by Anu Teodorescu | photos courtesy of Seghen Aklilu
The chances of going to a corporate event and walking away empty-handed are slim. More often than not, you’ll walk away with some sort of trinket branded with a company logo on it — a pen, a stress ball, a drawstring backpack — only to have it float around your home and take up space until the next spring cleaning frenzy.
What if, instead of receiving that pen, you got a hand-poured soy candle? What if, instead of that stress ball, you got a handmade ceramic mug? What if, instead of a goodie bag full of cheap knick-knacks, you were gifted a bag full of functional, authentic and locally-sourced items?
Pack Elephant is a concept that works to do just that. The company, created in 2018 by New England natives, Winsome Kirton and Seghen Aklilu, connects high-volume corporate buyers with artisans to elevate the artistic potential in a community and add a local touch to corporate gifting.
Kirton and Aklilu met as pre-freshman at the University of Pennsylvania and went on to work in advertising and big-box retail respectively. The pair created Pack Elephant after traveling extensively together and noting a lack of easy access to unique and authentic crafts in the places they visited.
“Yelp and other review sites are typically better for restaurant locations and experiences, but they don’t really speak to physical products, or where to buy souvenirs,” Kirton said. “So we launched with that idea in mind.”
After opening a pop-up shop at the Downtown Market to gauge interest, they realized they needed to shift their focus; instead of creating a travel service that promoted locally-made products, they tapped into the corporate gifting industry, filling a gap few knew existed.
The corporate gifting industry in the U.S. ranges from $115-$140 billion. Pair this with the fact that only 12% of artisans sell their work successfully, and a massive disparity emerges.
“It’s true,” Kirton said. “Many of us have worked for a company or at least have gone to a corporate event where you get a gift or some sort of swag, which is a waste of everyone’s time and a waste of their money — a waste of that $125 billion. What if we could take that $125 billion and use it to create a more democratized success for artisans?”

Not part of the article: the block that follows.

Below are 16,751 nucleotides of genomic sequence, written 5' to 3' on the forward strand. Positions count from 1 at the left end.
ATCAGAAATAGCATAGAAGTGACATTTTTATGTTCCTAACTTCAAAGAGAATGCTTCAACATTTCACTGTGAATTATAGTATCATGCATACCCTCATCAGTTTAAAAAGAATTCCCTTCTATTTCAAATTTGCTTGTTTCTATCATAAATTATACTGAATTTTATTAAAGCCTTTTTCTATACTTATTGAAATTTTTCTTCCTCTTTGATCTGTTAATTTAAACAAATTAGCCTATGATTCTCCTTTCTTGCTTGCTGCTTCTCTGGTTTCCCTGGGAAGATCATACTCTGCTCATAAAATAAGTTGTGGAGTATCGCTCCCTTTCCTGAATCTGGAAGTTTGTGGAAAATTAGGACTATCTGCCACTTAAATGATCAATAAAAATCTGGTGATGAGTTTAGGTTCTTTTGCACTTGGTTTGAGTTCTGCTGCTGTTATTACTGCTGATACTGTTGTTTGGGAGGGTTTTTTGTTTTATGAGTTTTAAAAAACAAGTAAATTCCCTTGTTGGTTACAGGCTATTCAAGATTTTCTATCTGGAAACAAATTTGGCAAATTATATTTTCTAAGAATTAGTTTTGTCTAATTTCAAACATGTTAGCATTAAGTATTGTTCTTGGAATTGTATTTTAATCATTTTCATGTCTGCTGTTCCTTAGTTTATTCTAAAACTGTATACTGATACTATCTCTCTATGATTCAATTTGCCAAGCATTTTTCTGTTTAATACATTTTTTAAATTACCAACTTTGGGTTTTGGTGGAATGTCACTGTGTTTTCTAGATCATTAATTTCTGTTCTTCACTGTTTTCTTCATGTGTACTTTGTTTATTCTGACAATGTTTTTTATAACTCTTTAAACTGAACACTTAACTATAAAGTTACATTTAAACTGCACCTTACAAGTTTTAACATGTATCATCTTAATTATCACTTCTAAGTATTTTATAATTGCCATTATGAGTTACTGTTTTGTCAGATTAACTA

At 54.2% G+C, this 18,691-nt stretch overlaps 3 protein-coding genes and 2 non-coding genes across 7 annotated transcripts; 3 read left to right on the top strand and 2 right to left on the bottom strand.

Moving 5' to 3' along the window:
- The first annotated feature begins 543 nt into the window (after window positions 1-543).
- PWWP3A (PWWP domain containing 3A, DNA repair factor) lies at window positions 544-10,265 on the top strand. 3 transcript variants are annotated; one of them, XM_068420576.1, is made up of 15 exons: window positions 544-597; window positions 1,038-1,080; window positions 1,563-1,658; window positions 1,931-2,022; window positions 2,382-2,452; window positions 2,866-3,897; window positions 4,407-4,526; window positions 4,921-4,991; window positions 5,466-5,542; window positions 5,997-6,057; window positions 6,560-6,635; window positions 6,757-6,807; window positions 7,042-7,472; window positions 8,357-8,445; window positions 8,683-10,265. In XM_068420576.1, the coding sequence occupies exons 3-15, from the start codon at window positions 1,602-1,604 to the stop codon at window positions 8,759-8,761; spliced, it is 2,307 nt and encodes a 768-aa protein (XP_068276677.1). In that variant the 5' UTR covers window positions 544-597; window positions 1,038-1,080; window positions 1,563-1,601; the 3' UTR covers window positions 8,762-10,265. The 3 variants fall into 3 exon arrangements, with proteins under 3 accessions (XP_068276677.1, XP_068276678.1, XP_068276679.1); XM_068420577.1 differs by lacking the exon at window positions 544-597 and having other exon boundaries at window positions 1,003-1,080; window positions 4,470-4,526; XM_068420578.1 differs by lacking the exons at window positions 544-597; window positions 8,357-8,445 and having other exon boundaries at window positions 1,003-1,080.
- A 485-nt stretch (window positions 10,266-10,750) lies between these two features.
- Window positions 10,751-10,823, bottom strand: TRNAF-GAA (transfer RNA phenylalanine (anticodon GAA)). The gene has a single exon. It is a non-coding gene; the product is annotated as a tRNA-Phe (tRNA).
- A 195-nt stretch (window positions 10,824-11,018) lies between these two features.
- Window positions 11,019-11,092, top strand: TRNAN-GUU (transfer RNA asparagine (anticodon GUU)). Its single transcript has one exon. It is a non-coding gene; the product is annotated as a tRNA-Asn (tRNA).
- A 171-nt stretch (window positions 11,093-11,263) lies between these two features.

They call it hyper-local shopping: shopping for products that are made within an hour’s drive of a city’s center.
“It’s giving enterprises the ability to think really small and think about the footprint they’re leaving in the communities they’re serving,” Aklilu explained. “It’s a win-win, not just for the artisans, but for the
businesses that are looking for ways to use their dollars more impactfully.”
The “packs” — which feature everything from blueberry jam with ginger to hand-painted coasters to margarita bath scrubs — include a flip card with information about and photos of the makers. Each item is hand-selected by Kirton and Aklilu with specific criteria in mind: in addition to being made within an hour’s drive of a city’s center, they must have an authentic style; be made with quality and sustainability in mind, and have a story. While makers do need to meet growing demand, the founders are more than happy to facilitate the growth of local artists. In fact, this mission is intrinsic to their company’s name.
“Elephants are herd animals. They’re truly communal in the sense that no elephant leaves a member of their pack behind,” Aklilu said, referring to small businesses that are often overlooked.
“Elephant packs are led by matriarchs,” Kirton added. “As a woman-owned company that’s really about uplifting hyper-local communities and artistic communities, it just felt really appropriate.”
Though Pack Elephant is only available in Grand Rapids, Michigan and Austin, Texas, the duo sees huge potential for their brainchild.
“Our goal is to be in every city in the U.S. [and] make this concept of hyper-local shopping convenient for enterprises everywhere,” Kirton said.